Listen Hear: Titles, Menus, and Options, Oh My!

Video games have tons of working parts that go into making them all so amazing.  The story, the characters, the world, the graphics, the controls.  But there is often an element that a lot of people overlook.  An element that truly does bring to life a lot of the aforementioned list.

The music.

Music is an integral part of my life.  Just as in films, the soundtrack can lift whatever game it’s in to an entirely new level.  In this series, Listen Hear, I’m going to highlight some of video games’ finest musical pieces and explain why they mean so much to me.  Hopefully you’ll find something here you enjoy and perhaps themes you never even noticed.  Strap yourself in, we have a few decades to get through.

Star Fox Title Screen

I’ve talked a lot about how certain musical moments can truly transform a good part of a game into a great one.  But what about the parts of the game where you aren’t playing? What about the menus?  The options sceens?  Pause screens?  Character select?  A vast majority of video games have some or all of these elements, but most of the time it’s a screen we want to go to, pick and choose what we need, and leave as soon as possible.  Does music even matter here?

In my opinion, yes.  Yes it does.

Although these are small parts of the overall experience, they are still part of the game.  You, as the player, still need to be immersed and drawn into whatever world you’re inhabiting, regardless if it’s in the depths of a deep cave fighting off a giant undead creature or changing the X and Y axis for your controller.  The music should set that tone, keep you thinking about the game world, and put a smile on your face while you do the mundane tasks that are needed to continue forward.

To begin, check out the controls menu theme from the original Star Fox.

The main melody of the series remixed into a new funky tune.  It keeps you within the world of Fox McCloud but also makes you want to dance a little as that sick ass beat slowly taunts your head to bob.  The score was composed by Hajime Hirasawa, who surprisingly left Nintendo after the release of Star Fox to form his own company, Faith Inc., which composes music on demand.  Most notably, the company created ringtones when cell phones first came into more popular use.

For a more well known piece, listen to the player select theme from Street Fighter II: The World Warrior.

Gettin’ PUMPED UP?  You HadoCAN’T handle this theme.  Immediately upon entering the screen, your feet are tapping.  As you move through the character list, debating which fighter you should choose to lead you to victory, composers Yoko Shimomura and Isao Abe guide you through the suiting up process.  Shimomura, who composed the score to one my favorite games of all time, Super Mario RPG, is still working hard in the field today with her latest score to be for Final Fantasy XV, whenever that comes out.  Abe stayed true to the Street Fighter franchise, working on the several of the rereleases and sequels.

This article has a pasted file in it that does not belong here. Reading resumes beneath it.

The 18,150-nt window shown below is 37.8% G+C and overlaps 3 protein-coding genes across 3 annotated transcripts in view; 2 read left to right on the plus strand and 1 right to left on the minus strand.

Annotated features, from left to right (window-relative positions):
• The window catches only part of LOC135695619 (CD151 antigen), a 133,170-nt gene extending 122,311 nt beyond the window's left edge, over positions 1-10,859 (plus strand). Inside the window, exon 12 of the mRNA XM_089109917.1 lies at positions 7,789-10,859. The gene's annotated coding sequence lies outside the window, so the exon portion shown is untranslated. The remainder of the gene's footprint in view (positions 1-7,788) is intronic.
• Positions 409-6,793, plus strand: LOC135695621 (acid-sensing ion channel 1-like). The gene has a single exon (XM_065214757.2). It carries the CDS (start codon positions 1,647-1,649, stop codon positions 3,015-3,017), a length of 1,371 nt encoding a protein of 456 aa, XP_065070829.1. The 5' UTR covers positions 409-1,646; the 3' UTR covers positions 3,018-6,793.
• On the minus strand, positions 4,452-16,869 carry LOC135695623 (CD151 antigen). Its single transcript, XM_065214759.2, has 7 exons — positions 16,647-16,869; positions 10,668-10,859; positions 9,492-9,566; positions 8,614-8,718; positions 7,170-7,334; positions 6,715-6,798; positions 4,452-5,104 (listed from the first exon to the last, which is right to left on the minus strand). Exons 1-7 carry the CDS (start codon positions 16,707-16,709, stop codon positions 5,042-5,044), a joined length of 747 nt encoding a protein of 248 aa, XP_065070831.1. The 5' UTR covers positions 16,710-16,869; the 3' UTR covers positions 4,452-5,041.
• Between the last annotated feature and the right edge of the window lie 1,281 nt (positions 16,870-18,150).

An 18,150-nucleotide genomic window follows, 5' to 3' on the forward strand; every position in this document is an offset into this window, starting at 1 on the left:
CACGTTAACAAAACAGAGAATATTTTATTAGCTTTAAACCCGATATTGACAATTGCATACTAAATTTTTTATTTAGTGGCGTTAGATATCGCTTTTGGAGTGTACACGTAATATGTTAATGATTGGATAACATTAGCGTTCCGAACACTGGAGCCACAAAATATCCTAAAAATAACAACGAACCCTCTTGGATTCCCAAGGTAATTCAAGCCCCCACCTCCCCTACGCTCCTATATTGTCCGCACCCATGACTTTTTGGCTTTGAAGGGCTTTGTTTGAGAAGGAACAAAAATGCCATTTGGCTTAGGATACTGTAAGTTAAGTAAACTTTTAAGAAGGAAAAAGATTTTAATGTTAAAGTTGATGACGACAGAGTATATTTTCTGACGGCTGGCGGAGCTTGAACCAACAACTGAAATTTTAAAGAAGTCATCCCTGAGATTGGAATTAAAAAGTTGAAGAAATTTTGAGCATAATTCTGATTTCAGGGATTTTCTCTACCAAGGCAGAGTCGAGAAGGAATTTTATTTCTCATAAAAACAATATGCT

Even a pause screen had style back in 1991.  Just listen to this riff from Battletoads when you freeze the game in place.

The only flaw I can find here is how much I DON’T want to unpause the game.  The Angry Video Game Nerd pretty much covered it years back, but it’s amazing to think this existed so long ago.  David Wise, famous for his work on the Donkey Kong County series, composed this and many other Battletoads related material.

A vast number of games make great use of a synth-drone, minimalist score, popular in plenty of tech-heavy films over the last decade as well (Inception anyone?). Both Metal Gear Solid and Deus Ex: Human Revolution employ a techo-thriller sound to their music, and it carries over to the menus.  First, the main menu from Metal Gear Solid.

Then, the main menu from Deus Ex: Human Revolution.

Both utilize a subtle undercurrent of uncertainty, as the two games have you hiding from enemies and looking for the most quick and quiet path to take.  The Metal Gear Solid soundtrack was composed and performed by Konami Computer Entertainment Sound Team Japan, which was  comprised of Takanari Ishiyama, Gigi Meroni, Kazuki Muraoka, Lee Jeon Myung and Hiroyuki Togo.  Contrast that with the score from Deus Ex: Human Revolution being just one man, Michael McCann.

Even for a game as stupid and lowbrow as Shower With Your Dad Simulator 2015: Do You Still Shower With Your Dad?, the menu music is insanely well done.

A little bit goofy, a little bit rockin’, and just the right amount of everything you want from a game about a showering with good ol’ Dad.  It’s truly amazing to see that much effort put into a score on something so silly as this.  The game was developed by Marbenx…and that’s literally all I could find.  I assume someone on that staff did the score, but information is scarce.  Maybe they don’t want their names attached to a video game about finding your father in a crowded bathroom, but I can’t see why that would be an issue.

I’ll leave you with a final selection from a lesser known NES game called Shatterhand.  Composed by Iku Mizutani and Hiroyuki Iwatsuki, this theme is from the stage select.  Much like the Battletoads pause music, I’m so pumped up and ready to break shit that I don’t even want to pick a level because if I do, this badass song stops dead.  Plus, look at that cover art.

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